Ohio Western Reserve National Cemetery

Department of Veterans Affairs PatchHistory

In 1987 the Department of Veterans Affairs identified the Cleveland area as one of 10 areas of the country most in need of burial space for veterans, based upon veteran population. In 1993, a 274-acre site was selected on Rawiga Road in Rittman. Burial operations began on June 19, 2000.

The initial construction developed approximately 60 acres and includes 15,900 full-casket grave sites, 3,000 sites for cremated remains, an entrance area, an administration/maintenance complex and two committal shelters.

The cemetery was officially designated the Ohio Western Reserve National Cemetery, after the part of the Northwest Territory formerly known as the Connecticut Western Reserve.

Eligibility

Most veterans who have been discharged from active duty military service under other than dishonorable conditions are entitled to burial in a National Cemetery. There are time restrictions for enlisted personnel who began their active service after September 7, 1980, and officer personnel who entered service after October 17, 1981. They must have completed 24 months of continuous service or the full period for which called to active duty, whichever is shorter.

Others include:

  • Any member of the U.S. Armed Forces who dies while serving on active duty
  • Any person who has retired from the Army or Air National Guard or from the Reserves
  • Minor dependent children of an eligible active-duty member or veteran who are unmarried and under the age of 21
  • The spouse of an eligible active duty member or veteran, even if the veteran or active duty member is not interred in a National Cemetery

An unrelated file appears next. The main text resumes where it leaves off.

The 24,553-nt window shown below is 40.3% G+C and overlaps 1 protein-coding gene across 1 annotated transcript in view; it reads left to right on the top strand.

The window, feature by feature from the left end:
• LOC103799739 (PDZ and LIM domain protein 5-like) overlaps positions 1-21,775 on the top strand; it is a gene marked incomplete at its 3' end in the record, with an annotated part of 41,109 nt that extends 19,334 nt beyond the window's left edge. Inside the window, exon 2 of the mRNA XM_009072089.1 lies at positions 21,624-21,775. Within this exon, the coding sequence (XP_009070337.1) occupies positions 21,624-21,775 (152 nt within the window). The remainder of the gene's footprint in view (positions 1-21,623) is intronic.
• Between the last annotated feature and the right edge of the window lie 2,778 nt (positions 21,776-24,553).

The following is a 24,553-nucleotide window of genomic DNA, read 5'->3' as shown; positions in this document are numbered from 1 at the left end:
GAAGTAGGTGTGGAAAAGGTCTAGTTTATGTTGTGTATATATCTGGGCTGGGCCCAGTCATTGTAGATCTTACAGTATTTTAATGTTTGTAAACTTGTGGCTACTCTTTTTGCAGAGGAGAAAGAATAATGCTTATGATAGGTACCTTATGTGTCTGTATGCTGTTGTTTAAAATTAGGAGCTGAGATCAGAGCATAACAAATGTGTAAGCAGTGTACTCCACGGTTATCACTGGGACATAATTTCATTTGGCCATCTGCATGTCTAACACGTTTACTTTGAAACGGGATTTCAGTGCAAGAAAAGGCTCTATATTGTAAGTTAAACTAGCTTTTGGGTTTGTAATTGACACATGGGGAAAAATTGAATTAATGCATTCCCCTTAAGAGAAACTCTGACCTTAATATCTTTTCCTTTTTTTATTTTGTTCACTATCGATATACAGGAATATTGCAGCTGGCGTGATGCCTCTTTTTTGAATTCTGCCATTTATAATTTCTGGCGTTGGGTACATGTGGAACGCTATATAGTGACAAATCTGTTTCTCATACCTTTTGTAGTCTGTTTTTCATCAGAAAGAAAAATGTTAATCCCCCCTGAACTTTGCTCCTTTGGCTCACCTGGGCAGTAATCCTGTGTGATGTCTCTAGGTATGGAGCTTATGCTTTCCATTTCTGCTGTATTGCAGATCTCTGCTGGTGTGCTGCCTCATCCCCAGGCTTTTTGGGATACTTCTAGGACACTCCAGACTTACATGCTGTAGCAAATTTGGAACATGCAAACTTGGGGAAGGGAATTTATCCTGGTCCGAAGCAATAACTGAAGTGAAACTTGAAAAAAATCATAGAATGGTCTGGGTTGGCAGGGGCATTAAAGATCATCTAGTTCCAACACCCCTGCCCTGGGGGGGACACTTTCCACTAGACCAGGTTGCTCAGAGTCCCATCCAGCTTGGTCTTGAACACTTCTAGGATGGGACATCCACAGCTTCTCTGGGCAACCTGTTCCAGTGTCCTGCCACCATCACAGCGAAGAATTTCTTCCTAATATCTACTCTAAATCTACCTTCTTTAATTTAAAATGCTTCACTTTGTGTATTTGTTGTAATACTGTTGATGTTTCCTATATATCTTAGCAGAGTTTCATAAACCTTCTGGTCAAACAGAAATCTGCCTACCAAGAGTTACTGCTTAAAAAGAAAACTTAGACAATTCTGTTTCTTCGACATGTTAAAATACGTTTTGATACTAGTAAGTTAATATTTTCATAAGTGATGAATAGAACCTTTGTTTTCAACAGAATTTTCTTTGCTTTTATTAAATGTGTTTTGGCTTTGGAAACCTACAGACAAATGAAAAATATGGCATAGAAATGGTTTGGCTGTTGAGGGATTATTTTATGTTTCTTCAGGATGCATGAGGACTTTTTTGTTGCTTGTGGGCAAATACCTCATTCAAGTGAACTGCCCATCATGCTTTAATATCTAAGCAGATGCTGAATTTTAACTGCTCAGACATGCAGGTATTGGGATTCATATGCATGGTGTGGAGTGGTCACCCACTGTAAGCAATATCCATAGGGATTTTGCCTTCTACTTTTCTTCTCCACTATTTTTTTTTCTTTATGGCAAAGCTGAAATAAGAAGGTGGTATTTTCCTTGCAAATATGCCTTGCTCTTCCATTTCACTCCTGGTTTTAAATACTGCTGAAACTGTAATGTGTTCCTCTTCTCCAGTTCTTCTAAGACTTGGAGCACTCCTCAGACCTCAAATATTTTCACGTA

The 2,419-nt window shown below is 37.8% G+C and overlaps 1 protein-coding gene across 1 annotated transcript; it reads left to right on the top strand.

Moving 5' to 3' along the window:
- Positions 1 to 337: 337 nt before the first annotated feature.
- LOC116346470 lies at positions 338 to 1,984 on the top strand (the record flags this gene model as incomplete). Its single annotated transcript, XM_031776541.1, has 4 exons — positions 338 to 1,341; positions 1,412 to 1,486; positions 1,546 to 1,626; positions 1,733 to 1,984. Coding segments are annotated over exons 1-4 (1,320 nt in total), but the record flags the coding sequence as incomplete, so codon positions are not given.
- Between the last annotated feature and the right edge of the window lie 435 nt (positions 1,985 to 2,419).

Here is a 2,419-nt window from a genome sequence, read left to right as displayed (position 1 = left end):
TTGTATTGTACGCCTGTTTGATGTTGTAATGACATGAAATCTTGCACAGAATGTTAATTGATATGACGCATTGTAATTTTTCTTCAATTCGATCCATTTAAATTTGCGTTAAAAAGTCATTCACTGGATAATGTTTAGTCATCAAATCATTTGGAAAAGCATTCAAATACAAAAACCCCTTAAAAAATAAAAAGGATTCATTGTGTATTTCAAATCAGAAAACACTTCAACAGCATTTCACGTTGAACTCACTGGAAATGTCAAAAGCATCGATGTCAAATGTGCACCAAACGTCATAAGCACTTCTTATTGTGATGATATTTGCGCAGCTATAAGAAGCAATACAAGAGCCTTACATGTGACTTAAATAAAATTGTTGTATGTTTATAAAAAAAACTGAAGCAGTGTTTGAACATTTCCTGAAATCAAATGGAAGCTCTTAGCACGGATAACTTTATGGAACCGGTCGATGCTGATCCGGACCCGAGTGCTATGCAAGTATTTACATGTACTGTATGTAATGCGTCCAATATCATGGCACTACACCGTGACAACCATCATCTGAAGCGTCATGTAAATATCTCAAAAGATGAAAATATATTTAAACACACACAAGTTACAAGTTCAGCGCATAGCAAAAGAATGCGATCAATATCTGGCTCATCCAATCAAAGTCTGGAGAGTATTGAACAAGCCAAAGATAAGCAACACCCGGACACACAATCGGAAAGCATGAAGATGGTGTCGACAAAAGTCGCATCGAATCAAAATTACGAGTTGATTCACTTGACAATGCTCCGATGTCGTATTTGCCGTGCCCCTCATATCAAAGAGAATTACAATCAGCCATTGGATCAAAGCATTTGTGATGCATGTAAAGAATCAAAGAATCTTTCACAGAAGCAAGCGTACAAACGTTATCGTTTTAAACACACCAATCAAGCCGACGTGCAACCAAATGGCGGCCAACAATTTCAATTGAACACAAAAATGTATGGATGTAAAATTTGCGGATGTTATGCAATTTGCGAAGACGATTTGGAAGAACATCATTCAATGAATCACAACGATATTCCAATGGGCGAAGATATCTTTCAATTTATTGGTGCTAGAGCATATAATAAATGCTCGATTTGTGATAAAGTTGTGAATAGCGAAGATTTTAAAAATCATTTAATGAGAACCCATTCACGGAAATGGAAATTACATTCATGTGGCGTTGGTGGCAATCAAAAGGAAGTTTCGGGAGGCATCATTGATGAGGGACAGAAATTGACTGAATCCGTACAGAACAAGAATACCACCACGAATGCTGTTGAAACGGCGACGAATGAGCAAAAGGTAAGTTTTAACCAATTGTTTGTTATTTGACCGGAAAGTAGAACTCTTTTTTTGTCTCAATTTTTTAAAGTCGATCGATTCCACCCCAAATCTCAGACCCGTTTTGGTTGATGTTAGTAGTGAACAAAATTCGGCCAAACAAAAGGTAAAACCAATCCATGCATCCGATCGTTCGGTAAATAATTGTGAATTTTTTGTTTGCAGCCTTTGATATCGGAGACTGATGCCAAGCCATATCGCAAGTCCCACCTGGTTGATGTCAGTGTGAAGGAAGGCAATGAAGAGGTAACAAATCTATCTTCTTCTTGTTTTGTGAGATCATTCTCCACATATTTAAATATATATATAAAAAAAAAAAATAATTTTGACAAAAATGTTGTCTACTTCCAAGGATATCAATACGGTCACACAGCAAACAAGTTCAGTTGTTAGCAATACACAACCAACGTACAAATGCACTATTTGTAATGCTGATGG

• Veterans prior to completing 24 months of continuous service

Spousal Interment

If the spouse of an eligible veteran passes away before the veteran, the spouse may be interred at a National Cemetery. Space for the veteran will be reserved in the same site.

Costs

There is no charge for any service provided by a National Cemetery, including grave space, a grave liner, the opening and closing of the grave, an upright headstone or flat marker and all perpetual grave care.

Arrangements

Because there are no advanced arrangements to be made, when death occurs the next of kin of the decedent should contact a funeral home, providing a copy of the veteran's discharge document or whatever military service-related documents are available. The funeral director will then contact the National Cemetery office to arrange interment. The following should also be provided:

  • Complete name of the veteran
  • Date and place of birth and death
  • Dates of service
  • Military rank and service
  • Social security numbers
  • Veterans Affairs (VA) Claim number

If all of this information is not available, as much as possible should be provided. Because the military service of each veteran must be verified, failure to provide the required data may result in a delay of burial.

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